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Re: Seeking advice on an investment that cannot be liquidated.

Post by illumination »

I think most people here made that one bad investment decision and it was a blessing in disguise.

FWIW, my wife a really long time ago was a client at Morgan Stanley, the advisor had put her in something he shouldn't have, it was something like short term commercial paper that had become frozen. Ultimately the issue was made moot as Morgan Stanley bailed out all their clients in this space but before that, the FA offered to buy out the position with his own money.

You may want to see if he's willing to do that (buy it back) as it might be worth it to him to not have a formal complaint and/or possible lawsuit.
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Re: Seeking advice on an investment that cannot be liquidated.

Post by ipdiddly »

I am sorry for anyone who got snookered into an investment like this. I frankly cannot understand why any individual would want to invest in something that is not liquid - i.e., you cannot easily unload it. No matter how well it might perform, even if it performed as promised, at some point you are going to want to sell it.
Do the FA's who promote these things explain how you get out of it?
This type of investment reminds me a bit of timeshares. They sounded great during the promotion. Then after a couple of years folks realized they were stuck with them.
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Re: Seeking advice on an investment that cannot be liquidated.

Post by bertilak »

ipdiddly wrote: Fri Apr 16, 2021 1:05 pm I am sorry for anyone who got snookered into an investment like this. I frankly cannot understand why any individual would want to invest in something that is not liquid - i.e., you cannot easily unload it. No matter how well it might perform, even if it performed as promised, at some point you are going to want to sell it.
Do the FA's who promote these things explain how you get out of it?
This type of investment reminds me a bit of timeshares. They sounded great during the promotion. Then after a couple of years folks realized they were stuck with them.
One reason is that the return can be high.

In my uncle's case the REIT he bought was a preferred stock (i.e. having a contracted dividend). That dividend increased considerably on a regular basis, up to the point where the issuer bought it back at cost basis. I think this was the situation:
  • The issuer needed a cash infusion which it raised by issuing stock with an attractive and contracted return.
  • Part of the attraction was that the contract called for an increasing return at stated intervals.
  • The issuer protected itself by allowing for limited buybacks (calls).
  • When the next contracted increase would raise the return to 11% the issuer called it all in (bought back all outstanding shares) at cost basis, meaning it was not taxed.
This was all new and confusing to me and the above is the gist of what I THOUGHT I understood, but is probably off in some aspects. I hope not very important aspects!

Other non-traded REITS may have quite different contracts but they must do something to make them attractive enough for people to buy. Of course the premium paid to the sales people helps make the sale. They probably earn it by being able to make it understandable and attractive to a layperson.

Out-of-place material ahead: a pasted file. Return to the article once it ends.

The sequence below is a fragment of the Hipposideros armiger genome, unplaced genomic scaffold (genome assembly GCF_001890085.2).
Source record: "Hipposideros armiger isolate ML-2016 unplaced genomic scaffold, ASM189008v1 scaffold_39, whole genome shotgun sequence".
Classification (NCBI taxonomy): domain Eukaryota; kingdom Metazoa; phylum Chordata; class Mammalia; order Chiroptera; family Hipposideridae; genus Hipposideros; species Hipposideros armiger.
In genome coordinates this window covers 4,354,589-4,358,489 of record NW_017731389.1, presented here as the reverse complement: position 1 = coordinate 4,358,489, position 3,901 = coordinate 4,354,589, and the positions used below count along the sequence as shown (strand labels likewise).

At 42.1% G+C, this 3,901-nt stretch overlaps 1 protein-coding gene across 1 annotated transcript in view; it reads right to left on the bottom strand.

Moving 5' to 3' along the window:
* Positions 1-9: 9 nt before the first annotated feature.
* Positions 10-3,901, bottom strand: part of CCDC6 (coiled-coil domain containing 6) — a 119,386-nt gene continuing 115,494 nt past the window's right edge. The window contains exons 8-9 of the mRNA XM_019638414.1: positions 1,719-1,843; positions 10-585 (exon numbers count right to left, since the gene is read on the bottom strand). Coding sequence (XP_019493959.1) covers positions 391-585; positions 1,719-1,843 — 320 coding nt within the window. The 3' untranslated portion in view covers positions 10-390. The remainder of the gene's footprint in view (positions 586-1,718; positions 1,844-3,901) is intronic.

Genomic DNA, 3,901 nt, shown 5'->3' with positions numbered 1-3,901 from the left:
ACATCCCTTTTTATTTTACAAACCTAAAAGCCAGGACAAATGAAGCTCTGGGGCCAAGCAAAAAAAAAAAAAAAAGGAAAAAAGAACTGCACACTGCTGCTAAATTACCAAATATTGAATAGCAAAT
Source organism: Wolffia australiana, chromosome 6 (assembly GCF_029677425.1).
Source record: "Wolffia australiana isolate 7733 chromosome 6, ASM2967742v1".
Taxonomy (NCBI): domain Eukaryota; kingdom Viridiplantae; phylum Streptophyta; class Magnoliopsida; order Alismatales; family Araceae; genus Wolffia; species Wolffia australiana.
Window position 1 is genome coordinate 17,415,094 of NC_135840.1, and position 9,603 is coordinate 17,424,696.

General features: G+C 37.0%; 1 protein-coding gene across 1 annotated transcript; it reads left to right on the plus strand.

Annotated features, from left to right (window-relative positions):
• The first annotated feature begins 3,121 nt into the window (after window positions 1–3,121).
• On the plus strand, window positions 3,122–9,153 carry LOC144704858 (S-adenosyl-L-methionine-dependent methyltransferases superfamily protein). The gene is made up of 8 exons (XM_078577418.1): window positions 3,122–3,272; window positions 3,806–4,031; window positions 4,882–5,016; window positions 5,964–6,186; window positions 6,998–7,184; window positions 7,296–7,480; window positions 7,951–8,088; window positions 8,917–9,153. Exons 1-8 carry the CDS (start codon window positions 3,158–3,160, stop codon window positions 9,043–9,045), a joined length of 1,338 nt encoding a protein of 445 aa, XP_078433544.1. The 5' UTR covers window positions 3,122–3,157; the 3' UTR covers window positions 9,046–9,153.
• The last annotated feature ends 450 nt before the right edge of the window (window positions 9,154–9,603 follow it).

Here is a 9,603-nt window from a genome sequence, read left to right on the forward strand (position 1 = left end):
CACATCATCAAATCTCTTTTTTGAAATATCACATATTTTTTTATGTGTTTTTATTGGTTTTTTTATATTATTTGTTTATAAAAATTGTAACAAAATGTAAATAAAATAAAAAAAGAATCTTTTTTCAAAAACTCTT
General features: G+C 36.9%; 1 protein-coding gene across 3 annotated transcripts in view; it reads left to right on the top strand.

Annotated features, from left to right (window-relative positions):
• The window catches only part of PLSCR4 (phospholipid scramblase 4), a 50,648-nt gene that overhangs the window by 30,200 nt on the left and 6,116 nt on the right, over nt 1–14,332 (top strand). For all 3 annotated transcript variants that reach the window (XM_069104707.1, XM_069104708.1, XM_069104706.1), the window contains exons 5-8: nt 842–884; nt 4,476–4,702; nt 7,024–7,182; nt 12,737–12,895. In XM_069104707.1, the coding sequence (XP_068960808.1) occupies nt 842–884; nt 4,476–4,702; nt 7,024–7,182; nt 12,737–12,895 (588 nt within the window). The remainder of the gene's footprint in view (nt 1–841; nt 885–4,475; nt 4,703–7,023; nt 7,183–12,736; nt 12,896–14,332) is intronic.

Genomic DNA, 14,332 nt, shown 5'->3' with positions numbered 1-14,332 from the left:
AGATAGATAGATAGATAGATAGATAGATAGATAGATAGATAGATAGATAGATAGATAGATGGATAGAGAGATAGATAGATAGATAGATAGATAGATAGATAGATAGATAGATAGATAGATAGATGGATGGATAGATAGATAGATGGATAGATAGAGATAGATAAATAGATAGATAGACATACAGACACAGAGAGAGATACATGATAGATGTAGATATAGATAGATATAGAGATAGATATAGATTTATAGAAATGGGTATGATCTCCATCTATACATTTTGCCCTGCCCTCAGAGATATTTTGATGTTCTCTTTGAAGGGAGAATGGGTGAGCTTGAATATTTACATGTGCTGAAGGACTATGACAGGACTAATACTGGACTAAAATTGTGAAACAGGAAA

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Re: Seeking advice on an investment that cannot be liquidated.

Post by ipdiddly »

bertilak wrote: Fri Apr 16, 2021 1:31 pm
One reason is that the return can be high.

Of course the premium paid to the sales people helps make the sale. They probably earn it by being able to make it understandable and attractive to a layperson.
Undoubtedly, there may be rare occasions where it works out. However, I tend to be the ultimate cynic. My attitude is: "If you have such a great investment, why are you coming to me with it?" Let's face it. Unless you are Warren Buffett (or those like him), no one is going to come knocking on your door with a goose that lays golden eggs. Ask yourself: If they've gotten down to your level, does that mean everyone above you already passed on it? It's like the Groucho line: "I don't want to belong to any club that would accept me as a member."
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Re: Seeking advice on an investment that cannot be liquidated.

Post by TropikThunder »

Uncle Freddie wrote: Fri Apr 16, 2021 11:27 am So from 2014-2017, dividends were reinvested; from 2017-2019, dividends were paid in cash.
How much cash did you get out while not re-investing dividends (compared to the ~$7k decline in value)?
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Re: Seeking advice on an investment that cannot be liquidated.

Post by bertilak »

ipdiddly wrote: Fri Apr 16, 2021 4:28 pm
bertilak wrote: Fri Apr 16, 2021 1:31 pm
One reason is that the return can be high.

Of course the premium paid to the sales people helps make the sale. They probably earn it by being able to make it understandable and attractive to a layperson.
Undoubtedly, there may be rare occasions where it works out. However, I tend to be the ultimate cynic. My attitude is: "If you have such a great investment, why are you coming to me with it?" Let's face it. Unless you are Warren Buffett (or those like him), no one is going to come knocking on your door with a goose that lays golden eggs. Ask yourself: If they've gotten down to your level, does that mean everyone above you already passed on it? It's like the Groucho line: "I don't want to belong to any club that would accept me as a member."
  • Well, The David Lerner rep came to me (actually my uncle) because he got a healthy commission to do so and my uncle already had an account with DL so he was easy to find and DL knew he had money to invest. For all I know the DL rep was also invested.